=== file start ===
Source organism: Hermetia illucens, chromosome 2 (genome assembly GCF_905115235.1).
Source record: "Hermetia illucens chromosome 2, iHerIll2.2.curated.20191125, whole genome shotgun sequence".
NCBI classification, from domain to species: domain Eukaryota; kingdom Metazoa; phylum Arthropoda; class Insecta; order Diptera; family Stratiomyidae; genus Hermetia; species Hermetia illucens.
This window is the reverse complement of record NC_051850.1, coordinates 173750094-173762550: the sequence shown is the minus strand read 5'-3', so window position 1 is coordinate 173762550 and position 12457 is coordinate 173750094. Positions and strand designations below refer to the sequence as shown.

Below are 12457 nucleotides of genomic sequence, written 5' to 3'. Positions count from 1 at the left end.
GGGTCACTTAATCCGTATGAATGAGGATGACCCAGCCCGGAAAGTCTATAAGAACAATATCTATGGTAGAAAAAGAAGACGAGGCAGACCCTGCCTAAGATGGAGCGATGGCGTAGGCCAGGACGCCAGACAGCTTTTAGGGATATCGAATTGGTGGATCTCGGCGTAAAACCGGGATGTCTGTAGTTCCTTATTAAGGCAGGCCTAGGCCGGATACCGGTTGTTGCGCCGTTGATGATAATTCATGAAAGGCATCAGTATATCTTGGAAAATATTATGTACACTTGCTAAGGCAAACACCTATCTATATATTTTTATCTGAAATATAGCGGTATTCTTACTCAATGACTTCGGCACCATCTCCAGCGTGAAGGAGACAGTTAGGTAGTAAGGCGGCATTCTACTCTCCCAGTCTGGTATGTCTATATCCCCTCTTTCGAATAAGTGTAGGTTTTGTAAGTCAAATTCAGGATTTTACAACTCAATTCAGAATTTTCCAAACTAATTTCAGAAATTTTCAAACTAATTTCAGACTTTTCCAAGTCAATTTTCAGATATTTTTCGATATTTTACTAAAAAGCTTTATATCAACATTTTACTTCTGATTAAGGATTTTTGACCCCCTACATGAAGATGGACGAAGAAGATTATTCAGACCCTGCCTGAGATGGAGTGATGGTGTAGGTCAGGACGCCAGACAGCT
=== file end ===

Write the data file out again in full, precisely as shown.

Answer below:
Source organism: Hermetia illucens, chromosome 2 (genome assembly GCF_905115235.1).
Source record: "Hermetia illucens chromosome 2, iHerIll2.2.curated.20191125, whole genome shotgun sequence".
NCBI classification, from domain to species: domain Eukaryota; kingdom Metazoa; phylum Arthropoda; class Insecta; order Diptera; family Stratiomyidae; genus Hermetia; species Hermetia illucens.
This window is the reverse complement of record NC_051850.1, coordinates 173750094-173762550: the sequence shown is the minus strand read 5'-3', so window position 1 is coordinate 173762550 and position 12457 is coordinate 173750094. Positions and strand designations below refer to the sequence as shown.

Below are 12457 nucleotides of genomic sequence, written 5' to 3'. Positions count from 1 at the left end.
GGGTCACTTAATCCGTATGAATGAGGATGACCCAGCCCGGAAAGTCTATAAGAACAATATCTATGGTAGAAAAAGAAGACGAGGCAGACCCTGCCTAAGATGGAGCGATGGCGTAGGCCAGGACGCCAGACAGCTTTTAGGGATATCGAATTGGTGGATCTCGGCGTAAAACCGGGATGTCTGTAGTTCCTTATTAAGGCAGGCCTAGGCCGGATACCGGTTGTTGCGCCGTTGATGATAATTCATGAAAGGCATCAGTATATCTTGGAAAATATTATGTACACTTGCTAAGGCAAACACCTATCTATATATTTTTATCTGAAATATAGCGGTATTCTTACTCAATGACTTCGGCACCATCTCCAGCGTGAAGGAGACAGTTAGGTAGTAAGGCGGCATTCTACTCTCCCAGTCTGGTATGTCTATATCCCCTCTTTCGAATAAGTGTAGGTTTTGTAAGTCAAATTCAGGATTTTACAACTCAATTCAGAATTTTCCAAACTAATTTCAGAAATTTTCAAACTAATTTCAGACTTTTCCAAGTCAATTTTCAGATATTTTTCGATATTTTACTAAAAAGCTTTATATCAACATTTTACTTCTGATTAAGGATTTTTGACCCCCTACATGAAGATGGACGAAGAAGATTATTCAGACCCTGCCTGAGATGGAGTGATGGTGTAGGTCAGGACGCCAGACAGCT